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Metro planner provides first look at Westside Trail section around King City

Robert Spurlock comes armed with all the details that include a new bridge across Tualatin River


The Westside Trail is an ambitious project that when completed will be 25 miles long and pass through King City, Tigard, Beaverton and Portland as well as the Tualatin Hills Park & Recreation District plus unincorporated portions of Washington and Multnomah counties.

Primarily following a power-transmission corridor owned or controlled by the Bonneville Power Administration and Portland General Electric, the trail will pass through highly urbanized areas with few land-acquisition costs.

On April 2, the King City City Council had an opportunity to learn more about the trail from Robert Spurlock, Metro regional trails planner, and voted 4 to 0 in favor of a resolution approving the trail master plan.

"We have a pretty significant portion of the trail - from Beef Bend Road to the Tualatin River," said King City City Manager Dave Wells before introducing Spurlock, who pointed out that to gather public input, there have been two rounds of two open houses each over the past two years, and two of them took place at Deer Creek Elementary in King City.

"The community has been very supportive," he said. "Segment one is King City, and it is entirely under the power lines and includes a bridge across the Tualatin River, which is most of the cost. Every summer we count trail users, and of all the trail segments in the region - except for the Willamette River - it is the most used.

"Tonight we are asking for your commitment - no money - but your support for the continuing partnership between King City, Metro and Tualatin."

According to the master plan, the Westside Trail segment from King City to South Beaverton will include “a new bridge over the Tualatin River near King City. Users crossing south on this bridge will connect with the future Ice Age Tonquin Trail and the Tualatin River Greenway Trail, as well as to the eastern boundary of the Tualatin River National Wildlife Refuge.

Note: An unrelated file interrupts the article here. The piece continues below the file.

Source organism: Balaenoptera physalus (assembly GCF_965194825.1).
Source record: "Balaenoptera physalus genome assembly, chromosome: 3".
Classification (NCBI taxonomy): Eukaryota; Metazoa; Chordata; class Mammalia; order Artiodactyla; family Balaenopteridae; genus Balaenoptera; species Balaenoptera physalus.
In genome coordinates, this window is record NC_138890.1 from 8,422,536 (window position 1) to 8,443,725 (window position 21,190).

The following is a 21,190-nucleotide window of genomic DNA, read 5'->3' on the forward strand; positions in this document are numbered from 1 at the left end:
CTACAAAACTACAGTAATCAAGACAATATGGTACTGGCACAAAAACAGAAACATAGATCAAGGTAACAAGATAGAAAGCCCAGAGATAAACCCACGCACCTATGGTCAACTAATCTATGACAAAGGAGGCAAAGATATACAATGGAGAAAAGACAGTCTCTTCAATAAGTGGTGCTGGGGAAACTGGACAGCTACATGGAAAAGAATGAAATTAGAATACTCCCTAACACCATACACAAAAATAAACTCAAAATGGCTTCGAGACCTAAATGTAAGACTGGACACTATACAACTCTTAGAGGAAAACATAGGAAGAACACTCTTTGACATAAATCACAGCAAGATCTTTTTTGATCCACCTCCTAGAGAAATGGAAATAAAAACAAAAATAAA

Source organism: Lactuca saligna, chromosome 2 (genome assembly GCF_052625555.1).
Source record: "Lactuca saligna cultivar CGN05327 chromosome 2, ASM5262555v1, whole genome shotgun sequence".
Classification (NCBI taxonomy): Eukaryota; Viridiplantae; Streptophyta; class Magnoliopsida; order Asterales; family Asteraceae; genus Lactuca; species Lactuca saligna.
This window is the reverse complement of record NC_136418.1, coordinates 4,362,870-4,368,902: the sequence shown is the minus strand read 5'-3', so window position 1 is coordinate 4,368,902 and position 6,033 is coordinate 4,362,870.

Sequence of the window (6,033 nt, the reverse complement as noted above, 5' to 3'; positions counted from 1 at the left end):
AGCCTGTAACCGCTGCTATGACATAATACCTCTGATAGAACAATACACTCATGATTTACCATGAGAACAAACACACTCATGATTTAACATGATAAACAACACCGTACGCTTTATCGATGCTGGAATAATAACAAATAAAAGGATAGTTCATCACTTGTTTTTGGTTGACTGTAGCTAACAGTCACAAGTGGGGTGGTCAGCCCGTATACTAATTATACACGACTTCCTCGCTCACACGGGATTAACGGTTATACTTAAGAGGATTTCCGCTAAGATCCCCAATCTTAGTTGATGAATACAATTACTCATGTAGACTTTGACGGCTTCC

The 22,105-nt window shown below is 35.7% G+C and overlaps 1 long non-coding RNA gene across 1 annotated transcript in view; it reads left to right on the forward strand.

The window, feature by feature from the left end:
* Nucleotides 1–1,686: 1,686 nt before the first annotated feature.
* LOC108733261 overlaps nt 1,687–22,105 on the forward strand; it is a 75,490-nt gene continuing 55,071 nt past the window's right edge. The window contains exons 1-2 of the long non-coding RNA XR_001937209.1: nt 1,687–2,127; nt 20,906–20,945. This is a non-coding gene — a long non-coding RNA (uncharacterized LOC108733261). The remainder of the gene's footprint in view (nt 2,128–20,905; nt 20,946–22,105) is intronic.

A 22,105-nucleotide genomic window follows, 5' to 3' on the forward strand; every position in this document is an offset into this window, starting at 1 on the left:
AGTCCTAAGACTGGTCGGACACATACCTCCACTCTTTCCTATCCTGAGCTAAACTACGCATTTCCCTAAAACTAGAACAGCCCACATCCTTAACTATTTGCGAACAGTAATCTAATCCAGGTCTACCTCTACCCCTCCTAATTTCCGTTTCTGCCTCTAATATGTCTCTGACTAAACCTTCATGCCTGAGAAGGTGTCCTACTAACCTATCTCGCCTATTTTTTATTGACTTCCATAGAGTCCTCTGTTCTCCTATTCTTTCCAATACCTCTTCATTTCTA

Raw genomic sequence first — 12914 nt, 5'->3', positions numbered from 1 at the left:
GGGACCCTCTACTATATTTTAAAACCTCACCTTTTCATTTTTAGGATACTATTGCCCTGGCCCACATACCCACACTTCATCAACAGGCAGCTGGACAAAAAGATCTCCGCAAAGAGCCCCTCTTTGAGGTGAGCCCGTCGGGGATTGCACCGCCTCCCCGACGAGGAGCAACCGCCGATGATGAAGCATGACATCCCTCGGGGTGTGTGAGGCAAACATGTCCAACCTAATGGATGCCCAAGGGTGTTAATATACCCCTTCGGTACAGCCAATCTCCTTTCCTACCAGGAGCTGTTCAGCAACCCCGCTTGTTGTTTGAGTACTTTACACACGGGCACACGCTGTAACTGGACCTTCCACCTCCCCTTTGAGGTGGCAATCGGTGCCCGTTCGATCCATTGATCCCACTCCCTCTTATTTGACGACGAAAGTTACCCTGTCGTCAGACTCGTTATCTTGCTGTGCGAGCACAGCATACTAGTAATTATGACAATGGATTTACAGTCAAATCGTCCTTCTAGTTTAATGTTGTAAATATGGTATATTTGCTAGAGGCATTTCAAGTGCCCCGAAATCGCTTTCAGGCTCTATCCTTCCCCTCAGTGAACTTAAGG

"Users heading north will pass through King City and Tigard neighborhoods as well as urban unincorporated neighborhoods in Washington County. The trail over Bull Mountain will reveal spectacular views of rural Washington County to the west, and then enter Beaverton with connections to homes, schools and employment centers."

When asked about acquiring funding for the new bridge, Spurlock said Metro is going to look into federal and state grants. "In other cities, they have built trails completely with foundation grants," he added.

The trail master plan also has a component that promotes it as a wildlife corridor, according to Spurlock, noting that it is adjacent to the Tualatin River National Wildlife Refuge "but doesn't enter it."

Councilor Malka Sekey said that while she loves animals, she wondered how the public will be made aware that off-leash dogs will not be allowed in natural areas. "How do we shout the message quietly to keep dogs out?" she asked. "Maybe with bigger signs and fines?"

Wells pointed out that there is a significant difference between natural areas and other recreation areas, and for example, there are natural areas just beyond King City Community Park with signs listing what people can and can't do there.

"Phase three will be a trail-specific plan and include signage," Wells added.

Horseback riding will be allowed on the Westside Trail, and Spurlock explained that there would be a parallel trail for horses next to the pedestrian and bike trail.

He added, "We never recommend putting trails through wetlands - we go around - and if it must go through, we put in a boardwalk."

Another issue is floodplains, with Wells pointing out, "The trail must be 150 feet up from a river floodplain."

According to the master plan, the Westside Trail will be developed in phases, and the trail's jurisdictional partners will adopt the master plan into their respective plans and policy documents.

The various entities will share construction and/or maintenance responsibility as funding becomes available, according to the master plan. Although this will be a complex process, "the two-year planning effort has demonstrated that commitment is high to see the trail fully constructed," it states.